Few in the church have the moral standing to say such things. I'm glad Father Greeley has stepped up and started battling back against the disinformation of both the media and the "victims" groups.

Tuesday, November 12, 2002

A Gentle Fisking of Mr. Kristof of the NY Times:

Be Careful What You Ask For

Republicans are really in a pickle now.

Agreed. A week ago the Republicans were merely "no where", now they are "in a pickle", perhaps next month they will be enjoying their "salad days". All of this to say, it is better to be relevant than irrelevant.

No, it's true. Just consider the picture in the fall of 2004 as President Bush battles to hold onto Congress and his own house:
• The new Scalia Supreme Court has accepted an abortion case that could overturn Roe v. Wade and abortion rights in America. The federal budget deficit has hit $400 billion, and the expanded 2003 tax cuts mean that the federal debt is out of control. This has kept the Dow below 7,000.

Of course, it would all depend on what part of Roe was being overturned, wouldn't it? For instance, if the case were regarding partial-birth abortion, public funding of abortion, and/or the rights parents to be involved in the health decisions of their minor daughters, then, such a hot-button Supreme Court decision would be of great electoral help to President Bush. Sure, he'd lose all the support he's now getting from NARAL and NOW (by the way, how's Shannon O'Brien doing?)

As to the Federal debt, voters don't blame deficits on a lack of taxes, they blame it on overspending. Should the Democrats like the 2004 election to be about this particular issue, again, advantage Bush.

• The '02 election has emboldened conservatives to take hard-line positions and overshoot their mandate, just as they did under Newt Gingrich in 1994, so that more high school students now learn about creationism than about condoms. The result, once again, is rising public anger at right-wing ideologues.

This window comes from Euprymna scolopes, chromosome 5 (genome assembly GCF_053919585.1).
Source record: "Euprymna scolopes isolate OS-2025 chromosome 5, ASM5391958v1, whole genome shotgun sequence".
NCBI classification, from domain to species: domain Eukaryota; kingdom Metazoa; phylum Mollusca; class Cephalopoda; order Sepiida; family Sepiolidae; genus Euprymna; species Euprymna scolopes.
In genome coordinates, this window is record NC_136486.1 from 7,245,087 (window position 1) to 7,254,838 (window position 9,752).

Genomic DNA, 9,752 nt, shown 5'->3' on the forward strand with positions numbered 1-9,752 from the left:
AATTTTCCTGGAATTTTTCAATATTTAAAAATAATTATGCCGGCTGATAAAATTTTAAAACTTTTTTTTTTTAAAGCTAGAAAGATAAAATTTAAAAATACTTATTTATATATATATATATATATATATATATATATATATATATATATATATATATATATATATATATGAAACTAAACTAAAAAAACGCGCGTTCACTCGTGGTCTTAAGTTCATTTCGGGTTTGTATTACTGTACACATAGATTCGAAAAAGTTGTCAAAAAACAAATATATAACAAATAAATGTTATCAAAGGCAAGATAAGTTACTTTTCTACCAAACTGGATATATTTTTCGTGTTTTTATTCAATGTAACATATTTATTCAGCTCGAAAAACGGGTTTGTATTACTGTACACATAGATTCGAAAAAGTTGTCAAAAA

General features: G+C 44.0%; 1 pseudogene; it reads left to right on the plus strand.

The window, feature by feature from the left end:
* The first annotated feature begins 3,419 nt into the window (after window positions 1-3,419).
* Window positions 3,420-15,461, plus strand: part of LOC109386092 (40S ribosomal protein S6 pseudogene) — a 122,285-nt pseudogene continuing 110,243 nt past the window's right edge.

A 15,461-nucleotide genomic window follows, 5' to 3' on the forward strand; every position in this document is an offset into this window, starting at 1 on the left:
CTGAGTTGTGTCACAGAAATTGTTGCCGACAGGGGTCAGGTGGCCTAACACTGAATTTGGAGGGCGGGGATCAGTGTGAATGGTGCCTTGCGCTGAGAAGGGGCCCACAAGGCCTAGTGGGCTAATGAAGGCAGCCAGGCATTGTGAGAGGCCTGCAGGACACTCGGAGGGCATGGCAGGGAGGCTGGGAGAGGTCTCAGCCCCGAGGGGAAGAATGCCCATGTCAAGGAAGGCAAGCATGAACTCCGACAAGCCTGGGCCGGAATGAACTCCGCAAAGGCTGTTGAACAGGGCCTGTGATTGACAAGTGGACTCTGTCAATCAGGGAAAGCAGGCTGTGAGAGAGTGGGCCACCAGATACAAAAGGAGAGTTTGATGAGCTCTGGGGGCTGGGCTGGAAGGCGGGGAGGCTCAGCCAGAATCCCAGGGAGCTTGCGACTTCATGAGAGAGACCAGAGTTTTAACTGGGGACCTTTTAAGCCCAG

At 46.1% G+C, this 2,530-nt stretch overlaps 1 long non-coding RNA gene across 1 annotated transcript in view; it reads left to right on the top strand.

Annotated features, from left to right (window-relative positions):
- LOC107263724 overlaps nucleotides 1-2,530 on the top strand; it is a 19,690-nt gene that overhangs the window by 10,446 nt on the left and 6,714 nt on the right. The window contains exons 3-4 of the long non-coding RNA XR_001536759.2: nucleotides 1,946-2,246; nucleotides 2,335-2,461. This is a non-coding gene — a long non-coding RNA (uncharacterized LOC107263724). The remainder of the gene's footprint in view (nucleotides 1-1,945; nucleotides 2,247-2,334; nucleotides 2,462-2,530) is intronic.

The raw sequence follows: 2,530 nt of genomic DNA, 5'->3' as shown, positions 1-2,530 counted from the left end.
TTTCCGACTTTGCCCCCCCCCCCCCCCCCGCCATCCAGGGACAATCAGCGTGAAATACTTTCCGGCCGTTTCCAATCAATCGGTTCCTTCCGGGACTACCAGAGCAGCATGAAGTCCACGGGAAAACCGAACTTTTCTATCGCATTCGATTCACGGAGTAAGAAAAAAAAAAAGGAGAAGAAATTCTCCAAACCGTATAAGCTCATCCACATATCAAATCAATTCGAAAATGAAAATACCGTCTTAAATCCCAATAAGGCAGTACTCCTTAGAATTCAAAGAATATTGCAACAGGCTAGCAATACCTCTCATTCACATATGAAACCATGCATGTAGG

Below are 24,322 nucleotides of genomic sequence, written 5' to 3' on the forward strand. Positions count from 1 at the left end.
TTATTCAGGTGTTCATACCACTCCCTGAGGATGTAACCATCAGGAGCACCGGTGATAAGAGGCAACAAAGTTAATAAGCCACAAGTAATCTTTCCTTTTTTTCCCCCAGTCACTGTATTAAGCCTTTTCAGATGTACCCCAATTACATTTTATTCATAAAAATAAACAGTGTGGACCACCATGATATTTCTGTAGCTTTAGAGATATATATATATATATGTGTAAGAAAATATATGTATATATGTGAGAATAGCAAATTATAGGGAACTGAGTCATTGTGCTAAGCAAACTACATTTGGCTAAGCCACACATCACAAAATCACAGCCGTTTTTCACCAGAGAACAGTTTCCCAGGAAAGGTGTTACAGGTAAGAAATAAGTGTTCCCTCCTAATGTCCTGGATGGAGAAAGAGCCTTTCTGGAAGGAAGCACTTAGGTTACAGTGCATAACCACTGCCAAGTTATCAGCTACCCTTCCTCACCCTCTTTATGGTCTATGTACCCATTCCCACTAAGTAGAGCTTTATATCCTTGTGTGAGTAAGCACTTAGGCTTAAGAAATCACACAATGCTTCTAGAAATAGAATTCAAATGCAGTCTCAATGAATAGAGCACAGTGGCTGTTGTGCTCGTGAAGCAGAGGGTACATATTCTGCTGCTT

Oh my gosh, I agree with our fine writer Saint Nick. If high school students begin to learn more about Creationism then it would be a terrible negative against Bush especially if such a wave of Creationist frenzy emanated from the halls of the federal Department of Education. Hey, since we are imagining silly things, I propose we imagine that in order to reel in the dangers of the anti-Darwin forces at DOE, Bush simply abolishes the Department altogether. Thanks for the suggestion, Nicky…advantage Bush.

• In response to huge budget deficits, states have had to slash school spending. Test scores are dropping, and a growing number of children are being left behind. Even centrists are angered by logging of old-growth forests and the administration's fervent push to drill for oil in the Arctic National Wildlife Refuge.

School budgets are now, and at least for the next two years, will be, the domain of local governments (with a tad of state dollars thrown in for sure). Highly unlikely that our dear President will cough up another pretzel just because East Podunk Jr. High had to cut Bilingual Phys Ed.

As for the old growth forests and the oil, it all depends how cold it is in November 2004. Given that Global Warming is such a crock, I imagine many an American in that coming election will be looking to stay toasty…advantage Bush